The U.S. economy is showing some scattered signs of picking up from an end-of-year slowdown, muddying President Joe Biden’s efforts to win congressional passage of a $1.9 trillion stimulus package.
New claims filed for unemployment benefits have fallen for two straight weeks, while January payrolls are forecast to rebound from a December swoon in data out on Friday. Managers in charge of buying supplies for U.S. companies reported increased business last month and homebuilders said demand remained robust.
Selected high frequency data, such as weekly consumer confidence readings and restaurant bookings, also point to some strengthening, as virus infections ebb and business restrictions are eased.
“We’re seeing percolating growth underneath the surface,” said Gregory Daco, chief U.S. economist at Oxford Economics.
The tentative improvement comes as Biden’s mammoth package runs into opposition from some lawmakers who question whether that much support is needed on top of the more than $3 trillion the federal government has already delivered or committed.
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The next major update on the economy comes on Friday with the Labor Department’s release of monthly jobs numbers for January. Economists’ estimates for the change in non-farm payrolls vary widely — from a decline of 250,000 to an increase of 400,000.
The median forecast in the Bloomberg survey calls for a 70,000 gain after December’s 140,000 drop. In November, employment increased 336,000.
Wrightson ICAP LLC chief economist Lou Crandall said the data could be skewed higher by seasonal factors that take account of normal January layoffs of retail workers hired for the end-year holidays — a development that didn’t occur at the same pace because of the pandemic.
“To the extent that job creation looks stronger it could take out some of the urgency” for passage of a broad-based stimulus plan as opposed to a more targeted one, said Michelle Meyer, head of U.S. economics at Bank of America Corp.
She cautioned though that the near-term path of the economy will be determined by the country’s progress in getting the virus under control, especially now that new, more contagious variants have shown up in the U.S.
The economy looks to be already benefiting from the $900 billion aid package Congress approved in late December, with credit and debit card data compiled by Bank of America showing a pickup in consumer spending.
Jefferies LLC economists Aneta Markowska and Thomas Simons see February as an “inflection point” with growth picking up steam after slowing to an annualized rate of 4% in 2020’s fourth quarter from a record 33.4% pace in the third.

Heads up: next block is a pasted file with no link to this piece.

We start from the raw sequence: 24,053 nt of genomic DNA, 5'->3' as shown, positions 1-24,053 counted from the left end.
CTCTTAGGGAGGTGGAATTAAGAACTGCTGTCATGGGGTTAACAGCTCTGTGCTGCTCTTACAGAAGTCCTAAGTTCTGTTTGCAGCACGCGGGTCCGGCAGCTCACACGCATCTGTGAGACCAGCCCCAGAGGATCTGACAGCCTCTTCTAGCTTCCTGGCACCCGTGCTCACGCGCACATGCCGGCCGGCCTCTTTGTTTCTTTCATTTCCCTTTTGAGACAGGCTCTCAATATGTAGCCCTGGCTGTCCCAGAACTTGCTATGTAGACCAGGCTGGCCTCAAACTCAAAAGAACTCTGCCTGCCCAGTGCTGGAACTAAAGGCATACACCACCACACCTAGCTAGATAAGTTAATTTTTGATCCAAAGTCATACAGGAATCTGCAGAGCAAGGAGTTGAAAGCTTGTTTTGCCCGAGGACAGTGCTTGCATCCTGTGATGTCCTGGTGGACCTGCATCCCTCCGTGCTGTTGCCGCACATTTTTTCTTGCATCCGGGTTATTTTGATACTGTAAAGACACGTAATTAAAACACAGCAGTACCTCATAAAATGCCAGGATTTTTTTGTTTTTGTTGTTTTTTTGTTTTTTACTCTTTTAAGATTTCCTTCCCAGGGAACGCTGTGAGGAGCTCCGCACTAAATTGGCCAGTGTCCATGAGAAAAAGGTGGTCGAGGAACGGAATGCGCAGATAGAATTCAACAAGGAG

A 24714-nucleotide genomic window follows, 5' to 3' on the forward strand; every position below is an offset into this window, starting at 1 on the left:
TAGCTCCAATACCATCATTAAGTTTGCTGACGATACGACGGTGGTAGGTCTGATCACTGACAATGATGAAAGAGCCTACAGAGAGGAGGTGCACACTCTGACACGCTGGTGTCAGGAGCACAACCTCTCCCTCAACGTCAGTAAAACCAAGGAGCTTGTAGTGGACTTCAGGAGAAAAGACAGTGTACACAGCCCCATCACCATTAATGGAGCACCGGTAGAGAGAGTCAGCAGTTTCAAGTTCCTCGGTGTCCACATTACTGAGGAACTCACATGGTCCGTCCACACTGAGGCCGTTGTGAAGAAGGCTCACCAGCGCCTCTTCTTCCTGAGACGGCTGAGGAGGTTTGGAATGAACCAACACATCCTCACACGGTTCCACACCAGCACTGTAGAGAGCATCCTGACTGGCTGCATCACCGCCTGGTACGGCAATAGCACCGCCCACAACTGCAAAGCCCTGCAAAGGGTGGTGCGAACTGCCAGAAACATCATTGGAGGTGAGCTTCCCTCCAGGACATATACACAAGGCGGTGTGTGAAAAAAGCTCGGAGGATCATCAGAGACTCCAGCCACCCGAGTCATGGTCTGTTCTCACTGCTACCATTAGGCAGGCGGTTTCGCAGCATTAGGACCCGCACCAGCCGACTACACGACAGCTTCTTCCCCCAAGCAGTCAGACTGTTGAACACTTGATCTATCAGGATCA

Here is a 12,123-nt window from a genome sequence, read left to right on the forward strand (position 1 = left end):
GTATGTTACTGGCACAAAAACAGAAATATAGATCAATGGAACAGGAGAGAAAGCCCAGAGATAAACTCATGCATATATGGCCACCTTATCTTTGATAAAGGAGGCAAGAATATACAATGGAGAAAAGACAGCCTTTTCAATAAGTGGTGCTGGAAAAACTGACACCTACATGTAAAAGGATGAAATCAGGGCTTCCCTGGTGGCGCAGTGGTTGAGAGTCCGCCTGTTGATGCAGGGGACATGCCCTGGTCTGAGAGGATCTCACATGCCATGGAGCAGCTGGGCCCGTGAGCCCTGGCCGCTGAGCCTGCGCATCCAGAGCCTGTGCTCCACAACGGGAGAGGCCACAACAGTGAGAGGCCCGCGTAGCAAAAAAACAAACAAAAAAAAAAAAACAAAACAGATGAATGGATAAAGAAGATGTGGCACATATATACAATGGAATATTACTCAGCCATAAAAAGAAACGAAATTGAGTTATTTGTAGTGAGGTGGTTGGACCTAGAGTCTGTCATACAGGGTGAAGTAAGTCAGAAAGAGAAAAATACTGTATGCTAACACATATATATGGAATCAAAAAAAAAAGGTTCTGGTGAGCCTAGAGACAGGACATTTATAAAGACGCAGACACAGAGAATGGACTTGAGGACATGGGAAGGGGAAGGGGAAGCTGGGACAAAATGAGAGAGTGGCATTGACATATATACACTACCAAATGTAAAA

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The Congressional Budget Office said Monday that it sees the nation’s gross domestic product recovering from the coronavirus pandemic much faster than previously expected — even before any further stimulus from the federal government. It forecast that GDP will expand 4.6% this year — the fastest pace since 1999 — after contracting by 3.5% in 2020.
If Biden’s package is approved in its entirety, federal government assistance to the economy during the pandemic will clock in at around 25% of annual GDP of almost $21.5 trillion. That compares with the roughly 10% hole the virus tore into the economy at the height of its impact.
“Economists are saying there is room for additional support,” said Peter Hooper, global head of economic research for Deutsche Bank. “The argument is how much do you want to overshoot.”
Biden administration officials tout the advantages of going big. They point to the ravages caused by Covid-19 — about 10 million fewer Americans are employed since the pandemic began a year ago — and argue that now is not the time for the government to hold back.
“We have a real urgency to act and to act comprehensively,” Brian Deese, director of the White House’s National Economic Council, said in a Jan. 31 interview on NBC’s “Meet the Press” news show. “A piecemeal approach, where we try to tackle one element of this and wait and see on the rest, is not a recipe for success.”
Proponents of the package also maintain that it will help limit long-term damage to the economy by returning GDP and the jobs market back to their pre-pandemic heights more quickly.
In making the case for a smaller plan, former CBO Director Douglas Holtz-Eakin said that what’s holding back the economy is the virus, not a lack of money in consumers’ pockets. The personal saving rate stood at 13.7% in December, more than double its average since 2000.
“If we get another jump in the savings rate what are they going to do with it?” asked Holtz-Eakin, who’s now president of the American Action Forum and served as an adviser to the late Republican Senator John McCain. “Are they going to go out and buy GameStop?”
After skyrocketing on heavy retail purchases and short-covering by hedge funds, shares of video-game retailer GameStop Corp. plunged on Tuesday as the buying evaporated.
Most Wall Street economists are betting that Biden will get some, but not all, of the extra spending he’s seeking. But that will still be enough to substantially lift GDP in the coming quarters.
“The economy will be fueled by a one-two punch of virus containment and stimulus support,” Meyer said. She sees GDP rising at a 7.5% clip in the second quarter and 10% in the third on the back of another $1 trillion in stimulus.
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